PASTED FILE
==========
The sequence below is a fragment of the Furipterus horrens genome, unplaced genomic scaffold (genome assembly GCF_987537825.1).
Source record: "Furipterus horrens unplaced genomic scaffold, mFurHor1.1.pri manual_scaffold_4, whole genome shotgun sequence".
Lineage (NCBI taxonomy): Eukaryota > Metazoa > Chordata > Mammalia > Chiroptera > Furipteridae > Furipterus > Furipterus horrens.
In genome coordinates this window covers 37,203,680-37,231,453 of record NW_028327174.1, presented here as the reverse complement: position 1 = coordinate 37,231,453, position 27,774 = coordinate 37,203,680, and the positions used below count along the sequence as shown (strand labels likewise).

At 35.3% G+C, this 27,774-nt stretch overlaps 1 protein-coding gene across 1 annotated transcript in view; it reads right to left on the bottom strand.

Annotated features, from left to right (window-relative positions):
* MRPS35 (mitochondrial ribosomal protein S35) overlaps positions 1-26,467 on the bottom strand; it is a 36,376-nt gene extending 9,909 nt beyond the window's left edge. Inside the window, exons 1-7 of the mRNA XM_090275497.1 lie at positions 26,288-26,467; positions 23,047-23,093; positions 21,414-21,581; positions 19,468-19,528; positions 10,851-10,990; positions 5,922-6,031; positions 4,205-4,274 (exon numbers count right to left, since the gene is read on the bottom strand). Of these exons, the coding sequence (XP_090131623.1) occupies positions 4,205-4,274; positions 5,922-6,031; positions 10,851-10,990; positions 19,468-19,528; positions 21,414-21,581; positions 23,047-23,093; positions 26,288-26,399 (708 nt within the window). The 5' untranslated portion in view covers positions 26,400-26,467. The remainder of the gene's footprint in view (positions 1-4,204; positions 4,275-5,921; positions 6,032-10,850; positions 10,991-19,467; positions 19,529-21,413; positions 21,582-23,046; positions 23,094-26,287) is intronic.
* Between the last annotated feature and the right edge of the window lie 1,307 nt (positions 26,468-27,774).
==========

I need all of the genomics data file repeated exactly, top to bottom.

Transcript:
The sequence below is a fragment of the Furipterus horrens genome, unplaced genomic scaffold (genome assembly GCF_987537825.1).
Source record: "Furipterus horrens unplaced genomic scaffold, mFurHor1.1.pri manual_scaffold_4, whole genome shotgun sequence".
Lineage (NCBI taxonomy): Eukaryota > Metazoa > Chordata > Mammalia > Chiroptera > Furipteridae > Furipterus > Furipterus horrens.
In genome coordinates this window covers 37,203,680-37,231,453 of record NW_028327174.1, presented here as the reverse complement: position 1 = coordinate 37,231,453, position 27,774 = coordinate 37,203,680, and the positions used below count along the sequence as shown (strand labels likewise).

At 35.3% G+C, this 27,774-nt stretch overlaps 1 protein-coding gene across 1 annotated transcript in view; it reads right to left on the bottom strand.

Annotated features, from left to right (window-relative positions):
* MRPS35 (mitochondrial ribosomal protein S35) overlaps positions 1-26,467 on the bottom strand; it is a 36,376-nt gene extending 9,909 nt beyond the window's left edge. Inside the window, exons 1-7 of the mRNA XM_090275497.1 lie at positions 26,288-26,467; positions 23,047-23,093; positions 21,414-21,581; positions 19,468-19,528; positions 10,851-10,990; positions 5,922-6,031; positions 4,205-4,274 (exon numbers count right to left, since the gene is read on the bottom strand). Of these exons, the coding sequence (XP_090131623.1) occupies positions 4,205-4,274; positions 5,922-6,031; positions 10,851-10,990; positions 19,468-19,528; positions 21,414-21,581; positions 23,047-23,093; positions 26,288-26,399 (708 nt within the window). The 5' untranslated portion in view covers positions 26,400-26,467. The remainder of the gene's footprint in view (positions 1-4,204; positions 4,275-5,921; positions 6,032-10,850; positions 10,991-19,467; positions 19,529-21,413; positions 21,582-23,046; positions 23,094-26,287) is intronic.
* Between the last annotated feature and the right edge of the window lie 1,307 nt (positions 26,468-27,774).